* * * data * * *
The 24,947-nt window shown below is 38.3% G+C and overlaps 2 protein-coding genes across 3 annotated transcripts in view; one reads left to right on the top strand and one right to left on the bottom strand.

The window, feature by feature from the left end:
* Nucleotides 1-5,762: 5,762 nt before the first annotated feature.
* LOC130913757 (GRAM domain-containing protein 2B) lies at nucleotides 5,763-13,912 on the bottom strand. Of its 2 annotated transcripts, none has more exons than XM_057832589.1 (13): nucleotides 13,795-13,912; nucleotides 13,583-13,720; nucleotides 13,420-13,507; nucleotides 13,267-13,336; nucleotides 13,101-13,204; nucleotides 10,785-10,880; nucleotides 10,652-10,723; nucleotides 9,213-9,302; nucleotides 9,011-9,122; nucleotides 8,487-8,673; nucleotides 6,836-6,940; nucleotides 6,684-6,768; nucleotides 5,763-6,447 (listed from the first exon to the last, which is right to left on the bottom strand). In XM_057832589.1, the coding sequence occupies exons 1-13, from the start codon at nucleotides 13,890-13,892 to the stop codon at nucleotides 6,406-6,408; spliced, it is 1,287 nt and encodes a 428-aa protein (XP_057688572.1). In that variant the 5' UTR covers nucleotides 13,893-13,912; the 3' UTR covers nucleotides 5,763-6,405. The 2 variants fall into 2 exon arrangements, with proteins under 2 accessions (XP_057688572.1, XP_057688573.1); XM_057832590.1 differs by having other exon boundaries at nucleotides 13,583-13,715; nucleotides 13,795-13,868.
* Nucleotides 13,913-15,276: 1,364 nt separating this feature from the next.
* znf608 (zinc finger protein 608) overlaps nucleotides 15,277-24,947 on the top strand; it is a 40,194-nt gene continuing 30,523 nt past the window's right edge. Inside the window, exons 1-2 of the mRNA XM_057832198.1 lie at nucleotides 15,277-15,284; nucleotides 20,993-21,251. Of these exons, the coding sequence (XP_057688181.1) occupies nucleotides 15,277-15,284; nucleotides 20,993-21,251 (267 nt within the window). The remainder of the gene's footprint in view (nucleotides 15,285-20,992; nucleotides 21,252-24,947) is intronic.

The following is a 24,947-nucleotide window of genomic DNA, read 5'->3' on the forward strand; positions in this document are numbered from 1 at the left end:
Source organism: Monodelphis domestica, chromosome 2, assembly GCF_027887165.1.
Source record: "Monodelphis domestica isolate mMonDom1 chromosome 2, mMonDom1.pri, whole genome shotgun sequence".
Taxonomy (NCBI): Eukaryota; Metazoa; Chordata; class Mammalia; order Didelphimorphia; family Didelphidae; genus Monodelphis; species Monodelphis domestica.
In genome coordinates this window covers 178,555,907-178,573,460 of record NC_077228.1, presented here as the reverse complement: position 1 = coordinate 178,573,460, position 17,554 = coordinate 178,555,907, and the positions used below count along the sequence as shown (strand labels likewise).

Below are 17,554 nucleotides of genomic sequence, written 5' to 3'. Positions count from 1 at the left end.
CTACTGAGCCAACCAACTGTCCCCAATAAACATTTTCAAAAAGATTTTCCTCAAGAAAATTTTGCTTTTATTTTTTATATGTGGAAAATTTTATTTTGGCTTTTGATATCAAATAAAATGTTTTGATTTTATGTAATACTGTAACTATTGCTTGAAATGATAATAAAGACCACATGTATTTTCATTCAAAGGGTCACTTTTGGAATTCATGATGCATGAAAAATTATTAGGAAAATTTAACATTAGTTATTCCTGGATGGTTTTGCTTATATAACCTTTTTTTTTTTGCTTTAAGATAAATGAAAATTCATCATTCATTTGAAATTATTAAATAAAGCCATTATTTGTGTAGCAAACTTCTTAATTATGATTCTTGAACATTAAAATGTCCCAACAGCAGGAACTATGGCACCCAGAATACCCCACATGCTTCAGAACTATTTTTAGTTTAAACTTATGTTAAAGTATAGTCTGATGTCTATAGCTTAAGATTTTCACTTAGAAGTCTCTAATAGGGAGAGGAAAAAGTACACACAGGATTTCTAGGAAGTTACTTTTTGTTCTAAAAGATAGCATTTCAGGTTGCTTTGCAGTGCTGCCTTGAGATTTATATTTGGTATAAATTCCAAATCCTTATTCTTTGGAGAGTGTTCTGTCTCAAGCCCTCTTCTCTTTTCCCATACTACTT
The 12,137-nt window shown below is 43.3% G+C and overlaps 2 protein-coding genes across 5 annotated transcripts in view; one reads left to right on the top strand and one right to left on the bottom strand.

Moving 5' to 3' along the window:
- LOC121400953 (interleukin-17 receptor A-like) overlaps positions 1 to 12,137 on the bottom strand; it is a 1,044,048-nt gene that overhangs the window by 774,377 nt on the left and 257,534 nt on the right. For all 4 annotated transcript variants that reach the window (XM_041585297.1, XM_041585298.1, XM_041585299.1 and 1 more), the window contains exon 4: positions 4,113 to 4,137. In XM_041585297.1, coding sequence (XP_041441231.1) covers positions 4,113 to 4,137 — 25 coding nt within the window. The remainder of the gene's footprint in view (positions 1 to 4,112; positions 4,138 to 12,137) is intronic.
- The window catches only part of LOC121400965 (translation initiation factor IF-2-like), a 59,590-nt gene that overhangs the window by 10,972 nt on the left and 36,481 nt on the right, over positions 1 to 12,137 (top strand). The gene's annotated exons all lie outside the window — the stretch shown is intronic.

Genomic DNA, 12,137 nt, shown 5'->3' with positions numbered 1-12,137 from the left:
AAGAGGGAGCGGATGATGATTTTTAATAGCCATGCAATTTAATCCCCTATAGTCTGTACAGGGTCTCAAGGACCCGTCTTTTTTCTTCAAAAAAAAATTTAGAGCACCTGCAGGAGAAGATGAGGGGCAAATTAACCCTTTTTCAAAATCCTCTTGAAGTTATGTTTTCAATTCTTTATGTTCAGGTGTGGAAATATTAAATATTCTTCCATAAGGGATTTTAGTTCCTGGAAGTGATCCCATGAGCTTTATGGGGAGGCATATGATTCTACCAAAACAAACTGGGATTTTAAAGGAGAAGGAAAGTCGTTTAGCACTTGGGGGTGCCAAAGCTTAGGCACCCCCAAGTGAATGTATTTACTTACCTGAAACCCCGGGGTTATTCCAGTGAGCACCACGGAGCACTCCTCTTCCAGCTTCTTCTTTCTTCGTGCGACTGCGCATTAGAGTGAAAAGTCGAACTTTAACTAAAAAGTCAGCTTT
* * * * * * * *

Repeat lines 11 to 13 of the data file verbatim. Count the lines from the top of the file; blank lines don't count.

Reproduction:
In genome coordinates this window covers 178,555,907-178,573,460 of record NC_077228.1, presented here as the reverse complement: position 1 = coordinate 178,573,460, position 17,554 = coordinate 178,555,907, and the positions used below count along the sequence as shown (strand labels likewise).

Below are 17,554 nucleotides of genomic sequence, written 5' to 3'. Positions count from 1 at the left end.
CTACTGAGCCAACCAACTGTCCCCAATAAACATTTTCAAAAAGATTTTCCTCAAGAAAATTTTGCTTTTATTTTTTATATGTGGAAAATTTTATTTTGGCTTTTGATATCAAATAAAATGTTTTGATTTTATGTAATACTGTAACTATTGCTTGAAATGATAATAAAGACCACATGTATTTTCATTCAAAGGGTCACTTTTGGAATTCATGATGCATGAAAAATTATTAGGAAAATTTAACATTAGTTATTCCTGGATGGTTTTGCTTATATAACCTTTTTTTTTTTGCTTTAAGATAAATGAAAATTCATCATTCATTTGAAATTATTAAATAAAGCCATTATTTGTGTAGCAAACTTCTTAATTATGATTCTTGAACATTAAAATGTCCCAACAGCAGGAACTATGGCACCCAGAATACCCCACATGCTTCAGAACTATTTTTAGTTTAAACTTATGTTAAAGTATAGTCTGATGTCTATAGCTTAAGATTTTCACTTAGAAGTCTCTAATAGGGAGAGGAAAAAGTACACACAGGATTTCTAGGAAGTTACTTTTTGTTCTAAAAGATAGCATTTCAGGTTGCTTTGCAGTGCTGCCTTGAGATTTATATTTGGTATAAATTCCAAATCCTTATTCTTTGGAGAGTGTTCTGTCTCAAGCCCTCTTCTCTTTTCCCATACTACTT